Monday, March 11, 2013

Winter Stoneflies

   Winter stoneflies have been scrambling everywhere around our riverside home the last few weeks.  If we had any snow, the stoneflies would be scrambling over the snow just like they scramble over everything else.
  Winter stoneflies can fly.  Every so often, the stoneflies can be seen flying around rather clumsily... even flying around the lights in the house.  Mostly though, it seems the stoneflies use their wings to fan themselves across the water.
   We appreciate the sight of the winter stoneflies surface-skimming on the river.  The stoneflies flutter their wings and "ski" across the water's surface as if they were fan-boats or taxiing float-planes.
large winter stonefly skimming across water
 The stoneflies' method of aerodynamic locomotion is fascinating.
winter stonefly skimming across water's surface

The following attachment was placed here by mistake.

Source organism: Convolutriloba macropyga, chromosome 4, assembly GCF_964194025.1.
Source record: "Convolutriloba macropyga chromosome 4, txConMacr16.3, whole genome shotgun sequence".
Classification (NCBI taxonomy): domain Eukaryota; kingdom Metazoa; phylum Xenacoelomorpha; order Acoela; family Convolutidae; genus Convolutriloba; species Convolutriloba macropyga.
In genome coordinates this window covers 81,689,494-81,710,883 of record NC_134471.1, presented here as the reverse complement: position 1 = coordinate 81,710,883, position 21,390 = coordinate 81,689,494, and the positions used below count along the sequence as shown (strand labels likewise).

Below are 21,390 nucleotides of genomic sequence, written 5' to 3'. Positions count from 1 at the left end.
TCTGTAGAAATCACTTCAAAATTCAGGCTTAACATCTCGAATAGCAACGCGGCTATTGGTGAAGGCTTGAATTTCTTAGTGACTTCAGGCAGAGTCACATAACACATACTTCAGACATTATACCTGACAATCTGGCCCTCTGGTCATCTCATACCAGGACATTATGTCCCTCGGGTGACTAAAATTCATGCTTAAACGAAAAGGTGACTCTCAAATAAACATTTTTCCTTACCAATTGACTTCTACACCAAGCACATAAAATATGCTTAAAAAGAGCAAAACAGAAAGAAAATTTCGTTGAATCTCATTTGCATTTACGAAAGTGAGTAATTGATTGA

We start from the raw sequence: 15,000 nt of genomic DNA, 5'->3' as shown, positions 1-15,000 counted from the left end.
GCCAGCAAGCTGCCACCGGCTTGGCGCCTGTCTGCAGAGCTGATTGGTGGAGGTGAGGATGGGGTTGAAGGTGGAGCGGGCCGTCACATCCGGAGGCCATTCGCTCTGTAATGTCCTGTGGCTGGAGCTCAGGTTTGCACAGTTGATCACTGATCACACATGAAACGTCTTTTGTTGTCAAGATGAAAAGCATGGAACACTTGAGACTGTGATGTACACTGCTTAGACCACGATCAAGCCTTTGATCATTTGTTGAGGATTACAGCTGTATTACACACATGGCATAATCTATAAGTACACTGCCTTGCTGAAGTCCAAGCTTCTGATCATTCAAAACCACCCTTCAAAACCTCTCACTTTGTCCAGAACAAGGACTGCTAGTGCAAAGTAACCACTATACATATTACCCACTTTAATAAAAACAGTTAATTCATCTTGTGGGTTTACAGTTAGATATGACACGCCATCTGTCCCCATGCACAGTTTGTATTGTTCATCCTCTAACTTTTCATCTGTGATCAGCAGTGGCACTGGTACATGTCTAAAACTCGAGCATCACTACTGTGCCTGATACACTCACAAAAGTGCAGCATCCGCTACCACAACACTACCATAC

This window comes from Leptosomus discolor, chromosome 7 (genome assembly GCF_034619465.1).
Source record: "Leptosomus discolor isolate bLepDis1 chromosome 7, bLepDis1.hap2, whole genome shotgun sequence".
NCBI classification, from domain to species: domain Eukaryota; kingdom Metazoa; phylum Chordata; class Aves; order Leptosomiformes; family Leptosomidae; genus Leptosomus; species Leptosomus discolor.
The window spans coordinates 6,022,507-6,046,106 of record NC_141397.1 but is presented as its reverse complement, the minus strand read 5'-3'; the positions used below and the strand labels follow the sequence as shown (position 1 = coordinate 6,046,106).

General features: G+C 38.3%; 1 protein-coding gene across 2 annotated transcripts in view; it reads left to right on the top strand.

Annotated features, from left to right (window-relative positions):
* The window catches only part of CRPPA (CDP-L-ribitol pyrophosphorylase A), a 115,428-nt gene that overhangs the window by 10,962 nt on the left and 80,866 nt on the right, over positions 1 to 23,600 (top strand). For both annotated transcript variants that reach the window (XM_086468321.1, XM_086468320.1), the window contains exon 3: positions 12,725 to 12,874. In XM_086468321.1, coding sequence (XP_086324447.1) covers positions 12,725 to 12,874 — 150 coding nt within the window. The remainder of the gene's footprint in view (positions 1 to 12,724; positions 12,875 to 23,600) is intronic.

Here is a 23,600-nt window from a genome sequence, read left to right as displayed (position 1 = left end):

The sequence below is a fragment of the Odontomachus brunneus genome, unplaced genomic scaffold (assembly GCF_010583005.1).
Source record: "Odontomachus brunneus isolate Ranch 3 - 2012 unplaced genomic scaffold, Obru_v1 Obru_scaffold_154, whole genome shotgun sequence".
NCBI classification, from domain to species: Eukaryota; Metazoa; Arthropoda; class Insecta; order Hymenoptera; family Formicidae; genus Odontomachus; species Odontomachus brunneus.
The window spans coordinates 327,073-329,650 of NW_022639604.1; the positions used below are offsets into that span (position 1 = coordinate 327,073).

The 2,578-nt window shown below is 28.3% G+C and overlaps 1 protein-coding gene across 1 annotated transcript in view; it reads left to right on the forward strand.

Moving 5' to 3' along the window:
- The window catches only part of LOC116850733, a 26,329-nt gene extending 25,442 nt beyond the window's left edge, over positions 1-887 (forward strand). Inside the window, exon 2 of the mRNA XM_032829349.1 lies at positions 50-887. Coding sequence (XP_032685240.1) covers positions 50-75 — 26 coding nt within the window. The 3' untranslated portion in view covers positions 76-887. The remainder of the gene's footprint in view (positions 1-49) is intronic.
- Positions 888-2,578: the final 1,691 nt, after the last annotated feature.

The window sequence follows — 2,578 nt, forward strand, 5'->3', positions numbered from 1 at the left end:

Photos of the surface skimming stoneflies capture only part of the experience... watch this video of a stonefly skimming across the water (plays at 1/2 speed).
Doesn't watching the "skiing" stoneflies remind you of watching float planes taxi up to shore?
large winter stonefly surface-skimming
Surface-skimming stoneflies are a unique thing to see... doubly so, because there are few other insects flying around in late winter in Pennsylvania.
winter stonefly "water-skiing"
  For the last few weeks the "skiing" stoneflies have been a common sight on the river as they (ones that ended up on the water) try to get to shore.
winter stonefly skimming across river
 As I mentioned earlier, stoneflies are rather clumsy fliers... their skimming is haphazard and clumsy as well.
Despite numerous accidents and much aimless zooming around on the water,  many of the stoneflies use their "powered-skiing" method  to good advantage and end up at the shore where they can do what they do best... scramble.
large winter stonefly skimming on water
   Sometimes the stoneflies try to scramble on the water but it doesn't work very well.  Eventually they put forth the effort to flap their wings and, well, if they are aiming in the right direction, they come "motoring" in to shore.
Pretty cool!
Next we will look at the "stoneflies hatching".

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